Continued from last month...
- This free service, part of TED
, allows users to take a YouTube video and insert questions, discussion topics, and other materials into a video lesson. This can be a great classroom tool, especially for students using e-learning or m-learning. It is also handy for letting students make up missed lectures or discussions.
is the dashboard for your lessons. You and your students need to register to use the lessons, but it's free and as easy as registering for any other site.
I'm test-piloting using the ed.ted videos as a way to replace some of the time used for classroom instruction. I presented the videos to my classes, and we talked about their level of interest in watching and responding to the videos on their time and in place of classroom discussion. Many prefer the video instruction, and while we're only in the first month of this practice, based on pretest and review data, they are getting the content as well as or better than the juniors last semester who did not have the ed.ted option. Realizing this is not quantitative data, I'm not suggesting this will definitely lead to improved student success, but it does offer an additional method of delivering content that students, at least so far, enjoy.
In addition, I'm currently using these videos for a student who has a foot injury and is in a medical boot. Since the student cannot participate in lab activities, he is still able to receive some of the content and instruction by watching the videos and answering the embedded questions. While this doesn't replace the time he's missing in lab, it should go a long way towards making up lab time and filling in the missing pieces.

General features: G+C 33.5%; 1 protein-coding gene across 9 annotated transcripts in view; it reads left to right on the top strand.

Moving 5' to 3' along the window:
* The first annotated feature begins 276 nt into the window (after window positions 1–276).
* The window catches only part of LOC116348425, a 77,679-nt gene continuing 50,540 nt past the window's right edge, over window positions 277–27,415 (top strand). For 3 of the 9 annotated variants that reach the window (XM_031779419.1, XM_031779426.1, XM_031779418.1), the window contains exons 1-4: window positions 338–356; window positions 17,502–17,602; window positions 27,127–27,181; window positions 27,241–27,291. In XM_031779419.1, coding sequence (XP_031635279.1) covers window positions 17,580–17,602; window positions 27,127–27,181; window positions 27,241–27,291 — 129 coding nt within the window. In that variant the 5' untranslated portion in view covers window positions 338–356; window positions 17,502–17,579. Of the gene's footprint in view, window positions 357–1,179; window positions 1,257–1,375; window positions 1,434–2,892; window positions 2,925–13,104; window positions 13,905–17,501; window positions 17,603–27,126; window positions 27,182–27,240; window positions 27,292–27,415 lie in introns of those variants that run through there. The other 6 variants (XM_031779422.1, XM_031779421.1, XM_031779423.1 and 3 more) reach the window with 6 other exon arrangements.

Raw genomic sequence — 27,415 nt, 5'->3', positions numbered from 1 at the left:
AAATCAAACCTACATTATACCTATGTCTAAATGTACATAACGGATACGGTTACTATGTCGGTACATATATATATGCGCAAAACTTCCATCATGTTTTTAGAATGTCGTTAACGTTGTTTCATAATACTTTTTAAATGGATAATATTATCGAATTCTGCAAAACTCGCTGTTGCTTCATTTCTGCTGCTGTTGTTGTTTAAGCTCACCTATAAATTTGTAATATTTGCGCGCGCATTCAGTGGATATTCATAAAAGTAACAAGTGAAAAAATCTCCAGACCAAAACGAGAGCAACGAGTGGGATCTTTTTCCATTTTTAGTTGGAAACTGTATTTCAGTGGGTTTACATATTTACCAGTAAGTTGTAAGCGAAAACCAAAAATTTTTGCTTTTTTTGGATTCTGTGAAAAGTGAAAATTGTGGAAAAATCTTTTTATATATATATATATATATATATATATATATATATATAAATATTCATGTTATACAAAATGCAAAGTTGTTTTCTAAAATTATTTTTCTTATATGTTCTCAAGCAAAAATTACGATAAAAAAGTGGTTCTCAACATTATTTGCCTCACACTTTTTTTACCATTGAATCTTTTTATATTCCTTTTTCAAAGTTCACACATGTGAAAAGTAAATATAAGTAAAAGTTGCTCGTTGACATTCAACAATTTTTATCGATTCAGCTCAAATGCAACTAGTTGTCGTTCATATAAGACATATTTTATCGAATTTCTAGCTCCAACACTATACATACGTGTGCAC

Some of the videos are specific to pieces of equipment we have in lab, including our tire dismounting and balance machines. By having the students watch the videos before using the machines, they are exposed to the basic operation and safety aspects and already have an understanding of how to use the equipment ahead of time.
Creating the lesson is super easy: Click "Create a Lesson," select a video from YouTube and paste the link into the lesson builder. Add a short description and multiple choice or open-ended questions as shown in Figure 2
. Once complete, you can email the lesson link directly to your students. All they do is click the link and start the lesson.
Figure 3 shows how TED displays lesson activity. You can sort by student name or by date of the activity. By clicking on "Review Student Work," you can review student answers as shown in Figure 4. You can respond directly to their answers or start a discussion.
shows how you can see the results for each lesson and see how many times a student responded to a question. Nearly every multiple choice question I used has four answer options, so if I see 16 attempts for four questions, I can assume (yeah, I know - don't assume) that either the student isn't taking it seriously or has no idea what the content and question are about. This leads me to directly question the student about his/her responses.
In Figure 6
you can see how TED can provide a CSV
Excel report for a lesson. Data includes when the lesson was accessed, the type of questions, the questions themselves and the responses by each student.
Another nice feature is being able to add content to the "Dig Deeper" section, shown in Figure 7
. Here I place questions or instructions for additional activities, such as searching on AllData for something specific or using Google to research a topic. You can add images and other content into the "Dig Deeper" section as well.
Students can also leave feedback or ask questions about the lesson and start a discussion topic that anyone who views the lesson can see and participate in.
In addition to picking what I think are good quality videos, nearly all are short, only four to eight minutes, well within the normal attention span of a student watching YouTube videos. I have based lessons on longer videos but break the lessons into smaller parts so each is still in the four to eight minute range.
A disadvantage, at least initially, is the time required to preview videos and then generate the content to go with them. I probably have about 25+ hours in the 99+ videos I have ready as of late February. But once all the work is done on content generation, I have a ready supply of instructional videos ready to go when needed.
More to come next month.